Even in a bull market that’s gone this high for this long, value and opportunity can be found. Here are two energy companies that offer strong businesses but haven’t yet convinced other investors of their full worth.
Energy politics aren’t just a US phenomenon affecting US people and companies. These Canadian and Australian companies are finding opportunity as they push forward with business plans in times of low prices and challenging politics.
Although our outlook for oil prices and the US energy patch favors an overweight position in core midstream holdings, nimble investors can generate alpha in upstream names by buying when oil prices retreat to the low end of their range and taking some profits off the table when they recover.
In an environment where energy prices remain lower for longer and short-cycle US onshore plays take market share, midstream MLPs with the best growth prospects remain some of our favorite picks. Do recent IPOs represent good investment opportunities?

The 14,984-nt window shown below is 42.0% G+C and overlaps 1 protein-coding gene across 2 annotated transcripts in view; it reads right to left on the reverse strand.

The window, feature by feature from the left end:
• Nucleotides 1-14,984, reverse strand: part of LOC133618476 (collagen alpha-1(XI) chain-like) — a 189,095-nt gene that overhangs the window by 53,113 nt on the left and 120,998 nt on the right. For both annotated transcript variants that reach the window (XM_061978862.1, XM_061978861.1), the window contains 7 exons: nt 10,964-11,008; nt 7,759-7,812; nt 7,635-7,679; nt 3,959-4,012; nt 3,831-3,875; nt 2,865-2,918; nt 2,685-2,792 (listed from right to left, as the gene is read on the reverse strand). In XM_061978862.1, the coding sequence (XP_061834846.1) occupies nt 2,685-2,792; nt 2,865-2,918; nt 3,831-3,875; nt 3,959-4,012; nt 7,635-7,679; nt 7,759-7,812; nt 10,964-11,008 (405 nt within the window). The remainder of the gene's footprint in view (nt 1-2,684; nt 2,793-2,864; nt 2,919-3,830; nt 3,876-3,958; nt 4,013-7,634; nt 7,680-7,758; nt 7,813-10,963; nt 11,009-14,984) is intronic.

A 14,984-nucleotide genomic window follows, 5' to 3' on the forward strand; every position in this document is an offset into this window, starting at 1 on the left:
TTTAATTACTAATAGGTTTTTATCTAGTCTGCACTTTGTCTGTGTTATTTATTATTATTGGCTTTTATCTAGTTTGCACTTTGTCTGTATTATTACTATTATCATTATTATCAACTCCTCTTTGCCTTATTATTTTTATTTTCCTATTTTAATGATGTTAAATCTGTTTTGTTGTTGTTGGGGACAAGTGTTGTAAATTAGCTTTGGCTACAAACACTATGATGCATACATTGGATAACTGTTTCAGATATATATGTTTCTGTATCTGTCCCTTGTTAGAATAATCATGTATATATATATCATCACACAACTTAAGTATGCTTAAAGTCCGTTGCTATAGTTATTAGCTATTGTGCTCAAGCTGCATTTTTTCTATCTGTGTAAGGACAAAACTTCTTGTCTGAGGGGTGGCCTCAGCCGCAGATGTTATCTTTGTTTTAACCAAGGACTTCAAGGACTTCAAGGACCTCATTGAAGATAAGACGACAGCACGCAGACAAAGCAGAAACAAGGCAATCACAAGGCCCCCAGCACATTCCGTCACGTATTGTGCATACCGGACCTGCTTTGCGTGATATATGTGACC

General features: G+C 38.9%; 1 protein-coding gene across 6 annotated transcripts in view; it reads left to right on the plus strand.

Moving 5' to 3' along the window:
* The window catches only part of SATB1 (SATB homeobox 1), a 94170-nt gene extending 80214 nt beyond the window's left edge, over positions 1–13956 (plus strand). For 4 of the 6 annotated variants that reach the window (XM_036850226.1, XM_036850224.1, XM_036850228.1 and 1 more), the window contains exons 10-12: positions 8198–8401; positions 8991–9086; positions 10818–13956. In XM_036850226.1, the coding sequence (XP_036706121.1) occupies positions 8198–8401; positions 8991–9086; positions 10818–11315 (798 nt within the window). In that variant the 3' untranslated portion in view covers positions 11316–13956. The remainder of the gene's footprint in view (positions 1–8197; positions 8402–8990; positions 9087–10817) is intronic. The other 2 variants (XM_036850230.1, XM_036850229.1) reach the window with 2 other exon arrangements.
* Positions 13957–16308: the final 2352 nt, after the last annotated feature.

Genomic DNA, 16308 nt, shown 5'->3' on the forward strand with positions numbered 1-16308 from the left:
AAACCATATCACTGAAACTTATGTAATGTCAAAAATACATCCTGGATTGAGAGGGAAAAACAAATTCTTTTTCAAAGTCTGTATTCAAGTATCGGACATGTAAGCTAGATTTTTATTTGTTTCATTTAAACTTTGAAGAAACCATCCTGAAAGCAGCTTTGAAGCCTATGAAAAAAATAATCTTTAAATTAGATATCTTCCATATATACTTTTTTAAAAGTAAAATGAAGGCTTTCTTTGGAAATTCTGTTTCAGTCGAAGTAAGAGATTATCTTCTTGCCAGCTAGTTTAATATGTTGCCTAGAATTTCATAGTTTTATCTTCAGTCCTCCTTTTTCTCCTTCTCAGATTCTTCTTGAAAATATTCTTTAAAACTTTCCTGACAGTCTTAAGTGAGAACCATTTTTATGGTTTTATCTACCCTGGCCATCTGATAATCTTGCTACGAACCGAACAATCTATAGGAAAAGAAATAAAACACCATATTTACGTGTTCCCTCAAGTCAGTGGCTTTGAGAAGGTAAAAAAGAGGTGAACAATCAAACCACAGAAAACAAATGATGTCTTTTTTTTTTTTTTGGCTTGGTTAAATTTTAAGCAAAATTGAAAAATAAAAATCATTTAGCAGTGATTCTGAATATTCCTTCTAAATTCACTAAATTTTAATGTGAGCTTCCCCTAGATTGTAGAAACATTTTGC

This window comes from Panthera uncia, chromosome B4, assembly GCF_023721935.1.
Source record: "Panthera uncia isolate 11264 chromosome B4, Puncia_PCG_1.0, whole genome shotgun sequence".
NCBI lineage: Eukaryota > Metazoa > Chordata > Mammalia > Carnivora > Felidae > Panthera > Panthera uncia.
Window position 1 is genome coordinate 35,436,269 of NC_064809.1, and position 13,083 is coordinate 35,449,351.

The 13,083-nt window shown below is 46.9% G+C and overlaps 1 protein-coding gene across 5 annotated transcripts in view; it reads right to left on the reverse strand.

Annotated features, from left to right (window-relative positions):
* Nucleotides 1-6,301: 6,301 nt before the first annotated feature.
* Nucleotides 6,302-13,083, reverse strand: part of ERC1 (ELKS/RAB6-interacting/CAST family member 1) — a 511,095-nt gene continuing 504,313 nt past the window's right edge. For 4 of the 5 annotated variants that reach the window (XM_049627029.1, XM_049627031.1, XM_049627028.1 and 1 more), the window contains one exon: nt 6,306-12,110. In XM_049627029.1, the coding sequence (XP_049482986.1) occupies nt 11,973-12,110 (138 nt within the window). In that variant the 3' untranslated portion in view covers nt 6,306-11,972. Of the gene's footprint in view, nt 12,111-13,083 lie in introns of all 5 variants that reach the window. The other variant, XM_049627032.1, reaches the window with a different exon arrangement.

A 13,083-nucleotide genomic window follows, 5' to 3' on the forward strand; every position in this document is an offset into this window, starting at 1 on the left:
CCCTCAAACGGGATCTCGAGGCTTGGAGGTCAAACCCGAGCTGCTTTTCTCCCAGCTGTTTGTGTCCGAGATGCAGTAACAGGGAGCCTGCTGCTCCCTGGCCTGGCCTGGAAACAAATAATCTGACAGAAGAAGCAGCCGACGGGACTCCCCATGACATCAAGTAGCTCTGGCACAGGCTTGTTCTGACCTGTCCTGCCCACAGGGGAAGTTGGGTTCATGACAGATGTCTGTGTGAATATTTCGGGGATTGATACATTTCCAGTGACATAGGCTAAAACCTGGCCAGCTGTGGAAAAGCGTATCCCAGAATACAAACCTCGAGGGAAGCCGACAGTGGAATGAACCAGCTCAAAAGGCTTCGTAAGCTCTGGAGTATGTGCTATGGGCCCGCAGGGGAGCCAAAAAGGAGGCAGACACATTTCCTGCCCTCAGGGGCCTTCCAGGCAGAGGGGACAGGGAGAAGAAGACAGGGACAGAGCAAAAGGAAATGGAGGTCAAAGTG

Challenging economics have prompted operators to shut down a number of nuclear power plants. Dozens of closures will follow in coming years, unless lobbying efforts convince states to subsidize these facilities with zero-emission credits.
Despite the underperformance of SPDR Oil & Gas Exploration & Production (NYSE: XOP) this year because of concerns about the outlook for energy prices and surging US production, several upstream operators have completed initial public offerings and more remain on the docket. Here are our takes.
Given the uncertainty and volatility in the energy sector, we prefer midstream names that offer the best leverage to volumetric growth stories and have the balance sheet strength to pursue joint ventures with cash-strapped rivals.
In an environment where oil prices range between $40 and $55 per barrel, North American short-cycle plays will remain the growth engine for the oil-field services industry. Investors might want to consider nibbling on select US-focused service names while keeping some powder dry in case oil prices swoon once again.
The government’s war on coal may be over, but inexpensive natural gas and ongoing declines in the cost of renewable energy continue to drive the retirement of older coal-fired power plants in the US. Savvy investors should ignore the moribund coal industry and focus on energy storage.
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